VIP blogs bring stratification of the blogosphere, they are halting the development of the blogosphere and are keeping the lid on it. Because if the super-blogs don`t move, nothing happens.

However, they are also useful for publicity. Which is the only reason they are being tolerated by the majority and in some cases even liked because of it. Quality comes after publicity in such cases and I bet you anything that if certain posts from Carniola or Zapisi were be published on any other “ordinary” blog, they would not get as much attention (measured in number of comments).

How to stop this stratification from happening? Simple. Think before you link. Catchy, isn`t it? I am not telling you who you should link or who you should not link and as far as I am concerned, you can only link to Zapisi, Carniola and si.blogs directory. All I am saying is that referencing to someone who has no business with you, who blogs about completely different things than you and who is cheap when he comes to linking back really does more bad than good. To you, to him and to everybody else involved. That is all.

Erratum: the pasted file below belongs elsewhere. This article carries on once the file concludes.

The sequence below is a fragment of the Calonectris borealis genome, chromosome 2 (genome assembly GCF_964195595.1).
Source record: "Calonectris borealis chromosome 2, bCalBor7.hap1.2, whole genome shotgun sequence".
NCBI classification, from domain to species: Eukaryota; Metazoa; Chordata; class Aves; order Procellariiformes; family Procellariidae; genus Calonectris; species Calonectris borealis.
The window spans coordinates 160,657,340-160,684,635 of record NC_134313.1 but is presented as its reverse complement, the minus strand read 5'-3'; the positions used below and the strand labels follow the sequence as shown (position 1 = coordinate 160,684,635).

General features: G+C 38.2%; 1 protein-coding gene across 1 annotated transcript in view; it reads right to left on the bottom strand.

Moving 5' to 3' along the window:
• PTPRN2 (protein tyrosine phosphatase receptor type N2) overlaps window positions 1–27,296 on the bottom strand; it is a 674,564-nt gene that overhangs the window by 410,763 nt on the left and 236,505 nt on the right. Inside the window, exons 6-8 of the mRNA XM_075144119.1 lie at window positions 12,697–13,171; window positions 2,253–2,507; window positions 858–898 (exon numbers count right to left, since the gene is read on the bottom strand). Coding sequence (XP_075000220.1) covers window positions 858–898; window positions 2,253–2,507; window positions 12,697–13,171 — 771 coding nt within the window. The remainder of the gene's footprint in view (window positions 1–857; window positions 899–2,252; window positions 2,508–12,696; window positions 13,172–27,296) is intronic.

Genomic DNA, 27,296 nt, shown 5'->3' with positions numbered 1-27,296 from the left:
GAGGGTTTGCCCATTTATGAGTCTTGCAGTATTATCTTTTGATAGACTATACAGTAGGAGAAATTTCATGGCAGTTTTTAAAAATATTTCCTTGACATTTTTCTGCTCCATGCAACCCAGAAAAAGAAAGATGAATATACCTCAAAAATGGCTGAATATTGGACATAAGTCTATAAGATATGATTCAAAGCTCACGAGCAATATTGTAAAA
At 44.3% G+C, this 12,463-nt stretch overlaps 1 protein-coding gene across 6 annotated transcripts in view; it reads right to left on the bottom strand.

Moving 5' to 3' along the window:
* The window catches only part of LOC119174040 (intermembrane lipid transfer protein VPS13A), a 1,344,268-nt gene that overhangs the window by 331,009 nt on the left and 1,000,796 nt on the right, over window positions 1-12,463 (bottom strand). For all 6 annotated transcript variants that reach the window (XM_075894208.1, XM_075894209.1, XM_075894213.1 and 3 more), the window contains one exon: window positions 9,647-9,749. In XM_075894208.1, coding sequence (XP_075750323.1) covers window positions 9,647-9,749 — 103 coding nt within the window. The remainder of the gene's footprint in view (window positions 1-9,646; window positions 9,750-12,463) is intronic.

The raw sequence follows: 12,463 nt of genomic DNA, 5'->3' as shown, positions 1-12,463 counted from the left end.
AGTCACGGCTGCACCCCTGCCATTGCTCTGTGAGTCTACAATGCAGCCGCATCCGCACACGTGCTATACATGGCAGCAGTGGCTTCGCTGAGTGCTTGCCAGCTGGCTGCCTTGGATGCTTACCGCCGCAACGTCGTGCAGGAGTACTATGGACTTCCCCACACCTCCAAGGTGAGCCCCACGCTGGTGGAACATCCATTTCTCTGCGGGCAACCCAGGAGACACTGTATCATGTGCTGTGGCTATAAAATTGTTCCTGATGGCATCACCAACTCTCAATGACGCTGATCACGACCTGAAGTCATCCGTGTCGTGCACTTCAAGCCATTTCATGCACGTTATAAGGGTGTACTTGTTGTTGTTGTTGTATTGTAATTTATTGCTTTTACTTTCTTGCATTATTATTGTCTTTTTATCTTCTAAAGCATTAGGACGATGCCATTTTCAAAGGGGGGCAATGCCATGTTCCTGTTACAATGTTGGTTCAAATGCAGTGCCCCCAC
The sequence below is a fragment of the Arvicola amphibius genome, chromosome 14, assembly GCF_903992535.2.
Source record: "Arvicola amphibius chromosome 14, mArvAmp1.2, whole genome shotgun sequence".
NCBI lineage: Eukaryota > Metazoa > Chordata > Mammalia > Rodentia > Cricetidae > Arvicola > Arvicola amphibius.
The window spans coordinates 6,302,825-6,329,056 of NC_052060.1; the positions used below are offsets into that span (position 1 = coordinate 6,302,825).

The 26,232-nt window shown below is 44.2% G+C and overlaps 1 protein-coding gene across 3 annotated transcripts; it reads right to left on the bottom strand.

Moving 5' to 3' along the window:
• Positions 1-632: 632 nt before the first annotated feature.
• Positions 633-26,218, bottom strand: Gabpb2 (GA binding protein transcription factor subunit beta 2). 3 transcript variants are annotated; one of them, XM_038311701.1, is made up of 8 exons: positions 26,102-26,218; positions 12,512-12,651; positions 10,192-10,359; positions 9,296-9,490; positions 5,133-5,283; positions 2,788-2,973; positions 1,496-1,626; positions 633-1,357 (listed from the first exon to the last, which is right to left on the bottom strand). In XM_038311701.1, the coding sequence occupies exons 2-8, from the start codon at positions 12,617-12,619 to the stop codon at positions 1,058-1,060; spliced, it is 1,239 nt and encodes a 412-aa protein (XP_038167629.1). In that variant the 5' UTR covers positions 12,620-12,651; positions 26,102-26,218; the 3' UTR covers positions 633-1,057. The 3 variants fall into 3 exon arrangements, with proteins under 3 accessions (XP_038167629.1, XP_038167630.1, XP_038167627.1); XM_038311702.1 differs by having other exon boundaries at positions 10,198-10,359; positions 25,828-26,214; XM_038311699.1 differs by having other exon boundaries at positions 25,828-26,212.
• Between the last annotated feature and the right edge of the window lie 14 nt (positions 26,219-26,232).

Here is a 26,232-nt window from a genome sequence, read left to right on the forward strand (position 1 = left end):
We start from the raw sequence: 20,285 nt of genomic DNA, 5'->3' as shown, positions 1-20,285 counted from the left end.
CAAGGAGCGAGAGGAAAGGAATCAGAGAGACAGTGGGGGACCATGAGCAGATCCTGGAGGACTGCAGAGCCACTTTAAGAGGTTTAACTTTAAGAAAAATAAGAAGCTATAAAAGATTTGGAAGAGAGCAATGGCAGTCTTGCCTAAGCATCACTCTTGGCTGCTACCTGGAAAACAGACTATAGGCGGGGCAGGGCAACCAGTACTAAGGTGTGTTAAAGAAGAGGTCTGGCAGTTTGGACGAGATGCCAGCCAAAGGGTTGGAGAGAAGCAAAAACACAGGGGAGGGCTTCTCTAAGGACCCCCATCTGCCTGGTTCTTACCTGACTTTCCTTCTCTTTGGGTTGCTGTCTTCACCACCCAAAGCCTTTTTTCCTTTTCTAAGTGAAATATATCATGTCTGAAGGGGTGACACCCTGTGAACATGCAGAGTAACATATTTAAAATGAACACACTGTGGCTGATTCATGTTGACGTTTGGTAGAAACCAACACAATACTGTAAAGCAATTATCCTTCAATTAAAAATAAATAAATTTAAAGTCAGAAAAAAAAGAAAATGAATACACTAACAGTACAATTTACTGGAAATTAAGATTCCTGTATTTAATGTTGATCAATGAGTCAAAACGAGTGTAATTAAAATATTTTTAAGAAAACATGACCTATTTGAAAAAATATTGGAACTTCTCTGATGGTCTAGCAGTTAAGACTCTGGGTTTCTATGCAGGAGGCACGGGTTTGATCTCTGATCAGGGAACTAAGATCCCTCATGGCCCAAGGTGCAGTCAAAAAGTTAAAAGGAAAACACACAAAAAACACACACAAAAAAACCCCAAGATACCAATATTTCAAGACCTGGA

16 komentarjev na “Why VIP blogs are a bad idea

  1. Bo

    I would like to say I am impressed by the interesting bits herein and therein in the post about the interconnectivity of the blogosphere.
    Below are two lecturer-kind corrections for you to take into consideration.

    The two graphs are almost identical (apart from the actual numbers).

    … looks similar … of the same shape …

    The peak represents the super-blogs …

    The left part of the graph … the first few blogs on the left of the image / with the highest values …

    – Also: linkage is a fine word!

    (- Now where is BeeBee and her Red Pen?)

  2. BeeBee

    Red Pen and I had a quick look and made some basic corrections, but I was too tired for major stuff. Not to mention I only got the text part of this post, no images.

    Good suggestions though!

  3. alcessa

    This whole business of “if you link someone they should link you back” is something I cannot agree with at all!
    First of all, master-bloggers like Michael from Carniola bring together a great range of interesting people with interesting blogs in their comment boxes and it does not really matter whether every single post they themselves contribute is state of the art or totally interesting for the majority etc. You know, if I am not interested in a certain topic, I can wait. What really counts, is the whole. You would not expect your friends to be always 100 % interesting, would you?